Searing and lyrical, Marie-Sissi Labrèche's auto-fictional novel, Borderline, describes a young girl's experience growing up in Montreal's working-class neighbourhood of Hochelaga-Maisonneuve. Raised by her "two mothers" - a stern grandmother and a mother struggling with schizophrenia, the story's protagonist, Sissi, is artistic, feral, fragile, insightful, and wild. The novel flicks between the traumas of Sissi's young childhood and early adulthood, spinning a web of connections between her history and the stories she begins to unspool as she studies writing in school. Raw, violent, and at times absurd, Borderline treats all things - the city, class, education, mental health, despair, sexuality, love, and art, with an unflinching, unblinking regard.
About the authors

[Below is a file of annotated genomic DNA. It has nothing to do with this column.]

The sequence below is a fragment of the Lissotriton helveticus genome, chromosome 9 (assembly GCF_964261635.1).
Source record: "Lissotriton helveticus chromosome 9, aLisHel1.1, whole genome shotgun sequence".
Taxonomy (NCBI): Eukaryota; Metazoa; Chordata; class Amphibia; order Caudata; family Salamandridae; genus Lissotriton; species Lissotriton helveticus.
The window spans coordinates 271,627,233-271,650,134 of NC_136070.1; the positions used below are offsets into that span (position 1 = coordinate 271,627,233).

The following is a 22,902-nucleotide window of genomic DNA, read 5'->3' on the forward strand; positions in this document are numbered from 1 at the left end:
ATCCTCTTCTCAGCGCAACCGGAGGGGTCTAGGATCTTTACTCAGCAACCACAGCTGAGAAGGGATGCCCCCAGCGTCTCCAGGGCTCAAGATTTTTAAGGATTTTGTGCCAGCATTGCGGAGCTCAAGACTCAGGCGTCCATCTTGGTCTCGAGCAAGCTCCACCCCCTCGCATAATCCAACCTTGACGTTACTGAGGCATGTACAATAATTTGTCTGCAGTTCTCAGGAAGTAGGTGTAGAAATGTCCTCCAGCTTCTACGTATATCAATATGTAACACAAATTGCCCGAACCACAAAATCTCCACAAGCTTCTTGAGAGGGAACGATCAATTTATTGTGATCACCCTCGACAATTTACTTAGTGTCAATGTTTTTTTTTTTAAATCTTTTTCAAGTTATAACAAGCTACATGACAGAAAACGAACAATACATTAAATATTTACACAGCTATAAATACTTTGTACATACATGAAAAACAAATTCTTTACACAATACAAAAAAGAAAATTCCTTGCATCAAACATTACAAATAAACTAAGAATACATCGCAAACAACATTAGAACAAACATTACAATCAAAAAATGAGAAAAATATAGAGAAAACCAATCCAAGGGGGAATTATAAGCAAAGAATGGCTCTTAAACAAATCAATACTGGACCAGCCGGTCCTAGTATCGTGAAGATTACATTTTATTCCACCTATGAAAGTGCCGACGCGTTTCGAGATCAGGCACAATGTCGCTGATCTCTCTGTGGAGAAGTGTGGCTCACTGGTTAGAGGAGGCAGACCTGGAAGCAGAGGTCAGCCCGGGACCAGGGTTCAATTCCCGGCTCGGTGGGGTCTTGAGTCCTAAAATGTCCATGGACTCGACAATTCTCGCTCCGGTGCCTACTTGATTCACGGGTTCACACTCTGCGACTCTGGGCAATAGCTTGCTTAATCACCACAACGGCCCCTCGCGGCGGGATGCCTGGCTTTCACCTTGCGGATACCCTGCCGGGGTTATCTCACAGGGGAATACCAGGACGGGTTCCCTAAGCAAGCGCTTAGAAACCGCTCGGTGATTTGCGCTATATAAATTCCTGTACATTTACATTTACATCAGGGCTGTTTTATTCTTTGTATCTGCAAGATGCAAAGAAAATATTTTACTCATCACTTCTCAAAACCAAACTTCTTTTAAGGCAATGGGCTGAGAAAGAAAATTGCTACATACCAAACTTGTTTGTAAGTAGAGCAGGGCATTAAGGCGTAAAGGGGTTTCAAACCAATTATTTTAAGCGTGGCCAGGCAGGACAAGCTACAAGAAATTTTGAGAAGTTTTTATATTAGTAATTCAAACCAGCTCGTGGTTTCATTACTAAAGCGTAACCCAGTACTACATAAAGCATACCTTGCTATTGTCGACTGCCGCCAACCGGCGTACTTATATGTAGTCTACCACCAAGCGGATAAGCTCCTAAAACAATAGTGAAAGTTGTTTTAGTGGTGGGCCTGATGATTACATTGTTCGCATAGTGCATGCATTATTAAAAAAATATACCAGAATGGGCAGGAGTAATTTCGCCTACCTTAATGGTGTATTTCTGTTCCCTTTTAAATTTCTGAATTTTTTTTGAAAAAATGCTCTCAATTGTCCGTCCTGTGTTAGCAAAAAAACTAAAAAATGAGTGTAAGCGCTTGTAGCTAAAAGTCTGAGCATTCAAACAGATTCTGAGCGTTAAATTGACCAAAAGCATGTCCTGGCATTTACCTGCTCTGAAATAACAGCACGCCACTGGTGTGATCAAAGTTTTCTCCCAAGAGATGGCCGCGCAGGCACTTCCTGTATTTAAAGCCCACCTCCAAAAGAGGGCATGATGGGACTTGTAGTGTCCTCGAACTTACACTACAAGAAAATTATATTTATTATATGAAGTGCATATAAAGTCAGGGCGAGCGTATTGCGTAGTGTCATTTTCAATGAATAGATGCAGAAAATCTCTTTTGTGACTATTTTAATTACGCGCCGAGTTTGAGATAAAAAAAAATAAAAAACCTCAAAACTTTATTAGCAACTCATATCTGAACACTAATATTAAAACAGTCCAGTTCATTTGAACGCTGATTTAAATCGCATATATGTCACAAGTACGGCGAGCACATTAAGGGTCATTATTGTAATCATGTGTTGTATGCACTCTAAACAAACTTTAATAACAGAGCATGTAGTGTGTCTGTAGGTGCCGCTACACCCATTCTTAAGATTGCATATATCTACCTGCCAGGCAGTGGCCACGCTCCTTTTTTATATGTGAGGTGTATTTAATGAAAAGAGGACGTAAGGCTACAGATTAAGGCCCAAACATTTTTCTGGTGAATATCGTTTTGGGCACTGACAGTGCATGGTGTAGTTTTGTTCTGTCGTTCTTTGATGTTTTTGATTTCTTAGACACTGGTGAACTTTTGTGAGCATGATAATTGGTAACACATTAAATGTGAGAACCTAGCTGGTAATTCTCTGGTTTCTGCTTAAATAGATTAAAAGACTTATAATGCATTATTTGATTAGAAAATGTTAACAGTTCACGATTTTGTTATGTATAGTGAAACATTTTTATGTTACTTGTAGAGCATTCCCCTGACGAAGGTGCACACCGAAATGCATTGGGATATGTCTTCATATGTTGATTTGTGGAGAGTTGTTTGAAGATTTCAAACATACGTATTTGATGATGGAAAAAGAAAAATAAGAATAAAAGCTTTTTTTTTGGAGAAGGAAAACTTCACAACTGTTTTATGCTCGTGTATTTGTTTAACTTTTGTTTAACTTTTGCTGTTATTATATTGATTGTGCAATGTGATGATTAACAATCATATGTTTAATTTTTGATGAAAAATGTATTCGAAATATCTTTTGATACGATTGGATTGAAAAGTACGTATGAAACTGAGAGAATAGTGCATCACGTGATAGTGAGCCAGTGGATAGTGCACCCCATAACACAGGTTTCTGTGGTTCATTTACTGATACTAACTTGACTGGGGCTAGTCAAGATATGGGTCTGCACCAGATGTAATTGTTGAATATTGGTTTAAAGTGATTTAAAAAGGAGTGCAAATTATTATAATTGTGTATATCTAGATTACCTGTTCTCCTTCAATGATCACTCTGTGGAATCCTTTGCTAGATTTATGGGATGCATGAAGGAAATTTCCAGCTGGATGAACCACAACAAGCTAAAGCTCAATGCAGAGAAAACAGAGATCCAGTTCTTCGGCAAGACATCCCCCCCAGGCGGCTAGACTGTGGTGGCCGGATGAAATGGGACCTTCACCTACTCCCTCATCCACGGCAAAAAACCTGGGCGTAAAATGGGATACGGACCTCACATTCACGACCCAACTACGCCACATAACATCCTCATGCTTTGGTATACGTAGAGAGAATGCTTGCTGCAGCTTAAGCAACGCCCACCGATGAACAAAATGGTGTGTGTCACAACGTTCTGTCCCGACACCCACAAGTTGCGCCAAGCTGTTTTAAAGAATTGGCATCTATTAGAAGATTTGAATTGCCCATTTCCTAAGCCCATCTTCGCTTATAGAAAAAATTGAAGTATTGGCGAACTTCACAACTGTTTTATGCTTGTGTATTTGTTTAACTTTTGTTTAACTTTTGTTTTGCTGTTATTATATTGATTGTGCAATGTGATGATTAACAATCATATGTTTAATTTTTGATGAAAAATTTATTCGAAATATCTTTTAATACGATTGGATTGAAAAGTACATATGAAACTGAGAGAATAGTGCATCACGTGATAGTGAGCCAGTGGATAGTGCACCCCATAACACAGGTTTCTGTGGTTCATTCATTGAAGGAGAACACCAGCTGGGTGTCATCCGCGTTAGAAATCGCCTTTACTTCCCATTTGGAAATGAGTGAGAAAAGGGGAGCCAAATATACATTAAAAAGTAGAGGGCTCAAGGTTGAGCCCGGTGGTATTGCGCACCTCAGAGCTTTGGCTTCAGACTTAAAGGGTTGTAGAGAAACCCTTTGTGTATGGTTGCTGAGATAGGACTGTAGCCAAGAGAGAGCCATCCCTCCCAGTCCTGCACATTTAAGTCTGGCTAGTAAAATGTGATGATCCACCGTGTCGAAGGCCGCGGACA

Melissa Bull is a writer, editor and translator based in Montreal. Her writing has been featured in Event, Matrix, Lemon Hound, Broken Pencil, The Montreal Review of Books, Playboy, and Maisonneuve. She has translated such authors as Nelly Arcan, Kim Thuy, Évelyne de la Chenlière, Raymond Bock, Alexandre Soublière, and Maude Smith Gagnon for various publications. Melissa has a BA in Creative Writing from Concordia University and is currently pursuing her MFA in creative writing at the University of British Columbia. She is the 2013 winner of CBC’s Hyperlocal Award, and her first collection of poetry, Rue, was published in 2015.